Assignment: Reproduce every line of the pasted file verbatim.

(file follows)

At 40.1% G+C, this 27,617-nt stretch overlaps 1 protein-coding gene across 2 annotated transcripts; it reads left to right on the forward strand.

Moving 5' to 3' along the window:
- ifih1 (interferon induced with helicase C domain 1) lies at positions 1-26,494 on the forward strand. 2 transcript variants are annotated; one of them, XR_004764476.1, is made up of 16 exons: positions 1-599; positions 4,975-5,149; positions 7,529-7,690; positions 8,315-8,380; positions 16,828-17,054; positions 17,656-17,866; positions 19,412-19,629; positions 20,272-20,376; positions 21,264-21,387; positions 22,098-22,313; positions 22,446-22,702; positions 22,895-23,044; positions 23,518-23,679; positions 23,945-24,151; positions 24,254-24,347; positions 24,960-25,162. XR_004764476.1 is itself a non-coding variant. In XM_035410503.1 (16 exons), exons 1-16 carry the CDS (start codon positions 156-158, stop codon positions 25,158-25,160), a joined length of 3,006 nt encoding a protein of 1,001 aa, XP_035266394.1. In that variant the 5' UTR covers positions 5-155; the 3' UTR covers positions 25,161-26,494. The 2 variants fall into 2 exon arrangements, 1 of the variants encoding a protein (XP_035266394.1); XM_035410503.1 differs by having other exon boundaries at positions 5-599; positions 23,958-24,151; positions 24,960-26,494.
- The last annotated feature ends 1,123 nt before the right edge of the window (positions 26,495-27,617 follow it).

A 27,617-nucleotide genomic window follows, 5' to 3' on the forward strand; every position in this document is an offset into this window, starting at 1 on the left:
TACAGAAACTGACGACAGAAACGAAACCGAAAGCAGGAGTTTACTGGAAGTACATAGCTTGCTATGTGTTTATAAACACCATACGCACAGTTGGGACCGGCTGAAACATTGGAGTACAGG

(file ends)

At 40.1% G+C, this 27,617-nt stretch overlaps 1 protein-coding gene across 2 annotated transcripts; it reads left to right on the forward strand.

Moving 5' to 3' along the window:
- ifih1 (interferon induced with helicase C domain 1) lies at positions 1-26,494 on the forward strand. 2 transcript variants are annotated; one of them, XR_004764476.1, is made up of 16 exons: positions 1-599; positions 4,975-5,149; positions 7,529-7,690; positions 8,315-8,380; positions 16,828-17,054; positions 17,656-17,866; positions 19,412-19,629; positions 20,272-20,376; positions 21,264-21,387; positions 22,098-22,313; positions 22,446-22,702; positions 22,895-23,044; positions 23,518-23,679; positions 23,945-24,151; positions 24,254-24,347; positions 24,960-25,162. XR_004764476.1 is itself a non-coding variant. In XM_035410503.1 (16 exons), exons 1-16 carry the CDS (start codon positions 156-158, stop codon positions 25,158-25,160), a joined length of 3,006 nt encoding a protein of 1,001 aa, XP_035266394.1. In that variant the 5' UTR covers positions 5-155; the 3' UTR covers positions 25,161-26,494. The 2 variants fall into 2 exon arrangements, 1 of the variants encoding a protein (XP_035266394.1); XM_035410503.1 differs by having other exon boundaries at positions 5-599; positions 23,958-24,151; positions 24,960-26,494.
- The last annotated feature ends 1,123 nt before the right edge of the window (positions 26,495-27,617 follow it).

A 27,617-nucleotide genomic window follows, 5' to 3' on the forward strand; every position in this document is an offset into this window, starting at 1 on the left:
TACAGAAACTGACGACAGAAACGAAACCGAAAGCAGGAGTTTACTGGAAGTACATAGCTTGCTATGTGTTTATAAACACCATACGCACAGTTGGGACCGGCTGAAACATTGGAGTACAGG